Robots were first introduced to manufacturing assembly lines in 1978. Since then, the hardware (mechanics and control systems) has improved significantly. Yet the way these robots are programmed has not changed very much.

Why Are You Still Manually Programming Your Robot?
Why Are You Still Manually Programming Your Robot?

Article from | Robotmaster

The vast majority of jobs are still programmed manually. However, new offline robot programming (OLP) tools are rapidly changing and being adopted.

If we look closely at manufacturing, oftentimes many different pieces of equipment and technology are used to get the job done. CNC machines, for example, were introduced to achieve high-precision machining and reduce the number of workers needed to do the physical work. Because the CNC was initially programmed manually on a controller, it was only as precise as the programmer who wrote the program.

Over time, the programming of CNCs was made more efficient by leveraging offline programming software to generate the g-code required to operate these machines. This led to increased accuracy, reduction of machine downtime, production of more complex parts, profitability in high-mix low-volume production runs, elimination of human error, and overall reduction in manufacturing costs.

Nowadays, manual CNC programming is exclusively reserved for programming very basic work in high-volume production runs. The use of powerful and easy-to-use offline software to program CNC machines has become the standard in the CNC world.

In the field of industrial robotics, there are three main ways to program robots:


1. Teach pendant programming

Teach pendant programming


This programming method involves using the teach pendant. A control box is used to program the motions of the robot. You move the robot arm into each desired position and then save the position as a point in the program. The output is a program in the brand-specific programming language of the robot arm.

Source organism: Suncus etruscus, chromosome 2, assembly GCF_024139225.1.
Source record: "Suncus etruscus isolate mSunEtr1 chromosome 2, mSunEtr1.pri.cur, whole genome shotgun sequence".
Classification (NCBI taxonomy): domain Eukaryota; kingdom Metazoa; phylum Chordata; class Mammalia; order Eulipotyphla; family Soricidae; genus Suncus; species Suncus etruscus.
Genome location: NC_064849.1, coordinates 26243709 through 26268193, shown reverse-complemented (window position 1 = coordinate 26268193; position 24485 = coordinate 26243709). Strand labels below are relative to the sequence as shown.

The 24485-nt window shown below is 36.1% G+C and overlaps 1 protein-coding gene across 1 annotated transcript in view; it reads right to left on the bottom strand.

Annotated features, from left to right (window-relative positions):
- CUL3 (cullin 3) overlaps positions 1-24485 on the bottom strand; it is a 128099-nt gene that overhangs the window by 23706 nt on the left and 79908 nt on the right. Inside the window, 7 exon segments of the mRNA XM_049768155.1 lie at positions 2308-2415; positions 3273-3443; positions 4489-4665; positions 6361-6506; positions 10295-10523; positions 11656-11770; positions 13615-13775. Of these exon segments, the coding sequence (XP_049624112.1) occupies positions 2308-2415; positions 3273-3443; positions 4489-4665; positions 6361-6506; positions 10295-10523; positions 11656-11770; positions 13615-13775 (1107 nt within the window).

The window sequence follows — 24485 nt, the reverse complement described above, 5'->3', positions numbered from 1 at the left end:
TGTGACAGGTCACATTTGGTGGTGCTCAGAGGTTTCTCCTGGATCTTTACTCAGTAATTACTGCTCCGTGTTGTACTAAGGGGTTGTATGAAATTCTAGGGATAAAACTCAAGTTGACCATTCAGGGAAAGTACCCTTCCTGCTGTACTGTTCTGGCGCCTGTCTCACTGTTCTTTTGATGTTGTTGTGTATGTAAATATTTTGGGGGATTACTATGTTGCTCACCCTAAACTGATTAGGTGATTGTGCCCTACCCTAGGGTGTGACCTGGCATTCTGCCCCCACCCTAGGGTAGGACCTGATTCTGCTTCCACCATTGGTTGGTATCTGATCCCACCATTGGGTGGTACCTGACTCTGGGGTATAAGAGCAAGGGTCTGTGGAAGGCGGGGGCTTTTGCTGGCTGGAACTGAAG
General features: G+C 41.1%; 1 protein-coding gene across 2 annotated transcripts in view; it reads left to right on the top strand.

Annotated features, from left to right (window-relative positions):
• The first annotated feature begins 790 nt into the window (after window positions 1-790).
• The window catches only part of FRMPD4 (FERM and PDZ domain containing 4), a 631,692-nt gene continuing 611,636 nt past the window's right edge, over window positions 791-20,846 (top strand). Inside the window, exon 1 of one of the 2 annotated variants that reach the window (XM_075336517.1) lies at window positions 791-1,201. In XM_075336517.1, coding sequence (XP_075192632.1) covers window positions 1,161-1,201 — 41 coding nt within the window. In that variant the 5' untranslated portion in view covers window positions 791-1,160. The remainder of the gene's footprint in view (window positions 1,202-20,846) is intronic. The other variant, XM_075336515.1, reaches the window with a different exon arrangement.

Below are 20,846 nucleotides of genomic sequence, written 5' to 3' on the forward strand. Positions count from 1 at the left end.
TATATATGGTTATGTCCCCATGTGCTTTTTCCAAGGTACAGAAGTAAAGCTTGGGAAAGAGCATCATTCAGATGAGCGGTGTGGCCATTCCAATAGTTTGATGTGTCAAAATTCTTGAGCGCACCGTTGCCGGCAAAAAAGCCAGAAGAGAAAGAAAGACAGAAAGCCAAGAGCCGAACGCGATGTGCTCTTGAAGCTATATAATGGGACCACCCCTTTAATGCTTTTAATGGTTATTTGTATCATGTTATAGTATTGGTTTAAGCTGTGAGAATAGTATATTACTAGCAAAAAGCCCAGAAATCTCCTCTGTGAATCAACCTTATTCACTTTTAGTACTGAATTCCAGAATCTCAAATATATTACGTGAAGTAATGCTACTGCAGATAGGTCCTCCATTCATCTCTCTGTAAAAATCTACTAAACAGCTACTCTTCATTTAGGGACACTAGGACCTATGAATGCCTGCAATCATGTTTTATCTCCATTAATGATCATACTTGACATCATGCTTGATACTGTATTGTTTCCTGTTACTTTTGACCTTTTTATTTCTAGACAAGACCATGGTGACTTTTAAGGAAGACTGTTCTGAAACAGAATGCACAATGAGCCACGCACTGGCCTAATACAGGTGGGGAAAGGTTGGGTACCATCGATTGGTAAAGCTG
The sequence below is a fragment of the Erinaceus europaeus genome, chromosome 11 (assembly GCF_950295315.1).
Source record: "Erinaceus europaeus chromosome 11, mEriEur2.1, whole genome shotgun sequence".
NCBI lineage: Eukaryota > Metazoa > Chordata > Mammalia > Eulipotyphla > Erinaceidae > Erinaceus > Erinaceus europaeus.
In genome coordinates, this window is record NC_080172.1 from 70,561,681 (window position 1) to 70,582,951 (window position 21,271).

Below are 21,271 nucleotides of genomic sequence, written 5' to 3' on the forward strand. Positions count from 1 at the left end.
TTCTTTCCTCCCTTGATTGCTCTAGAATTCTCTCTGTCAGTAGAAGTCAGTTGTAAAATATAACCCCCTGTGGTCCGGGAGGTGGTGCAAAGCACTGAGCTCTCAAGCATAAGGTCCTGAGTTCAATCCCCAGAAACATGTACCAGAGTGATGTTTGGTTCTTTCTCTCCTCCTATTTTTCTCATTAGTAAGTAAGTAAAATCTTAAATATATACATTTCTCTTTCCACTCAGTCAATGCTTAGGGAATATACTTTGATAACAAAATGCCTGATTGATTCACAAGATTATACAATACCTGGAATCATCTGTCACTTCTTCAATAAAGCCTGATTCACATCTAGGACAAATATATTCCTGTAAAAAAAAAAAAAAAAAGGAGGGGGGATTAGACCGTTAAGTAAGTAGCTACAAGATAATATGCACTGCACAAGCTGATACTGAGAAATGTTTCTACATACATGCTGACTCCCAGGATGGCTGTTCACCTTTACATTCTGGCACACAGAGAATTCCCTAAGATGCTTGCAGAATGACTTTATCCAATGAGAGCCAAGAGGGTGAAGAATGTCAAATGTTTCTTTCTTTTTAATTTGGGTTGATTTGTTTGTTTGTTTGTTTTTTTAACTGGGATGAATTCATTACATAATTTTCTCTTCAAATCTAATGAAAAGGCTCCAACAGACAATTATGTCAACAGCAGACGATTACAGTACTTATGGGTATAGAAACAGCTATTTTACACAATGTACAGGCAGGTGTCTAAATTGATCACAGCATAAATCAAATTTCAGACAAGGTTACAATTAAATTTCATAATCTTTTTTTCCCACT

• Traditional programming method
  • Comes with the robot arm therefore no additional investment needed


  • Subject to human error and inaccurate results
  • Increases robot downtime as the robot is taken away from production during programming
  • Requires robotics and programming expertise
  • Requires a learning curve for each robot brand, as each robot controller functions differently


2. Physical teaching

Certain robots are capable of being programmed by physically moving the robot arm and logging each position into the teach pendant. This is generally only an option for collaborative robots (robots designed to work safely alongside humans).


  • Very intuitive and visual method
  • Ideal for simple part programming
  • Not as time-consuming and tedious as teach pendant programming


  • Lack of precision
  • Not ideal for all robotic applications
  • Time-consuming for complex parts / programming
  • Increases robot downtime as the robot is taken away from production during programming
  • Not a viable programming method for most industrial robots